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Jellatech's $3.5M Funding Boosts Cell-Based Collagen Production

North Carolina-based biotech startup, Jellatech, recently announced an oversubscribed seed funding round of $3.5 million, aiming to increase its cell-based collagen production and diversify its protein portfolio. The fundraising comes on the heels of the company’s significant achievement of creating fully functional human collagen to complement its existing bovine and porcine collagens.

Nordic VC firm byFounders led the seed funding, with notable contributions from Milano Investment Partners, Joyful VC, Siddhi Capital, and Blustein. Jellatech's plans for the capital encompass scaling up production, forging essential partnerships, and introducing its animal-free proteins to sectors such as healthcare, personal care, biomedical research, and food and beverage.

Jellatech's co-founders have expressed their enthusiasm and commitment to leverage this funding to further their mission. By ramping up production and refining their technology, they aim to make cell-based gelatin and collagen not just an alternative, but the new industry standard.

Founded in 2020, Jellatech initially concentrated on developing cell-based collagen and gelatin—two animal-derived proteins with vast industrial applications. Their innovations include a full-length, triple-helical collagen from their unique cell line, mirroring conventional sources in function. By March, the firm showcased its cell-based human collagen, opening avenues for use in tissue engineering, arthritis treatments, regenerative medicine, 3D bioprinting, and even dermal fillers. This achievement bolsters Jellatech’s claim of further expanding its protein lineup.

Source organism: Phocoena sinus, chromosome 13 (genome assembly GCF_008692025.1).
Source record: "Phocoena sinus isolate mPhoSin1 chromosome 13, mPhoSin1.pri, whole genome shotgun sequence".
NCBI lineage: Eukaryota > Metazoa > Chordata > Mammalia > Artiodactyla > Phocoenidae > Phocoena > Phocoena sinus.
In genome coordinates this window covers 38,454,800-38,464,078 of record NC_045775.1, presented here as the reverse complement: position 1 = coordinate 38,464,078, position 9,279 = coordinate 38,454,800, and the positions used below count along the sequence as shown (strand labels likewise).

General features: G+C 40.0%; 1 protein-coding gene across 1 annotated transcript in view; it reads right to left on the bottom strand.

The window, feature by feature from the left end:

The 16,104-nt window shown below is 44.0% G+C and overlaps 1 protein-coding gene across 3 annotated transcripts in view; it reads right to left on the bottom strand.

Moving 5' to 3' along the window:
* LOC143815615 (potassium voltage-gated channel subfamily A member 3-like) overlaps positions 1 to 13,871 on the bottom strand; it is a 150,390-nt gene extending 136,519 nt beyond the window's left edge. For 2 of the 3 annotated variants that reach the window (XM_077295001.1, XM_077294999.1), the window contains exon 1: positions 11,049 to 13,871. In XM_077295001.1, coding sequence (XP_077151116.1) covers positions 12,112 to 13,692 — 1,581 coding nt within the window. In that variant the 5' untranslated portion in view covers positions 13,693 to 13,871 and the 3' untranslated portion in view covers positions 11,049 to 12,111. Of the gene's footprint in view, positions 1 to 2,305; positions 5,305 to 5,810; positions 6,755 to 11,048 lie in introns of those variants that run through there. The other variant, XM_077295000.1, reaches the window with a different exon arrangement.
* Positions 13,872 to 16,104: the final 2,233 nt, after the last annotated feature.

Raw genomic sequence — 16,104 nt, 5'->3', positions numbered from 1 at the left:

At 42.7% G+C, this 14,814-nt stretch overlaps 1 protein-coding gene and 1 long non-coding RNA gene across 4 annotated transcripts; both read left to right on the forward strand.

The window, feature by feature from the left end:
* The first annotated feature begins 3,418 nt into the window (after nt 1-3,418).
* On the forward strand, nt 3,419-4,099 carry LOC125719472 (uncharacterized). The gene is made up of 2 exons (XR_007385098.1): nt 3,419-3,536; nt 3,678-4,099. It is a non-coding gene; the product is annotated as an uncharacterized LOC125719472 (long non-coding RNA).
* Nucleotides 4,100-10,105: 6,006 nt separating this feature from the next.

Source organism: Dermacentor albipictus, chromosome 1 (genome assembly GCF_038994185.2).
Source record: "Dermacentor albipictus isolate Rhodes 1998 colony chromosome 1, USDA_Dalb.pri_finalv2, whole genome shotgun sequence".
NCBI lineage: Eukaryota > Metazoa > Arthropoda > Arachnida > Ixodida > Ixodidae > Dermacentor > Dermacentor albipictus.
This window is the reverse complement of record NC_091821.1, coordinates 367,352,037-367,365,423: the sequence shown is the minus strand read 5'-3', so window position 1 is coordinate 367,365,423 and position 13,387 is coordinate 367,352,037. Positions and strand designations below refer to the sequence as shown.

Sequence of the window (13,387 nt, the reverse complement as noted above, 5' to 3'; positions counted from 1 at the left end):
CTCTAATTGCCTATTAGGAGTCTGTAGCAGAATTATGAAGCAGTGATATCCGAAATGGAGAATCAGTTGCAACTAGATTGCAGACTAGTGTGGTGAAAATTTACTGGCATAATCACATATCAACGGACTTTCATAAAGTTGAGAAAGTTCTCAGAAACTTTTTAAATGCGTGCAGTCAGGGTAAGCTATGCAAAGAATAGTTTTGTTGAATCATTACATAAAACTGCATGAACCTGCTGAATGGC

The broader context of Jellatech's mission underscores the ethical and environmental predicaments associated with conventional collagen production. Recent investigations link a significant portion of cattle farms, primarily dedicated to collagen production, to the Amazon's deforestation—a pressing environmental crisis contributing substantially to climate change and biodiversity loss. Such activities not only increase global greenhouse gas emissions but have also been associated with violence against indigenous Brazilian forest communities.

In the face of these challenges, Jellatech addresses a burgeoning market. The global collagen market's valuation stood at a whopping $9.12 billion in 2022 and is projected to grow by 10.2% annually through 2030. However, the collagen sector isn't free from scrutiny. While many tout collagen's purported benefits for hair, skin, nails, and joints, potentially delaying aging, institutions like the Harvard School of Public Health urge caution. They highlight that much of the supporting research originates from industry stakeholders, thus potentially biased.

Contrastingly, some studies underscore the advantages of consuming foods that stimulate collagen production rather than direct collagen intake. Foods rich in components such as vitamin C, zinc, copper, silicon, and certain amino acids have been linked to promoting healthy collagen synthesis.

In wrapping up, Jellatech's successful funding round is more than just a financial boost; it signifies a paradigm shift in how industries and consumers perceive product ingredients. In a world increasingly leaning toward sustainability and ethics, Jellatech is leading the charge, proving that innovation can indeed go hand in hand with responsibility. As they continue their journey, they're not only creating proteins but also sculpting the future of sustainable and humane production.


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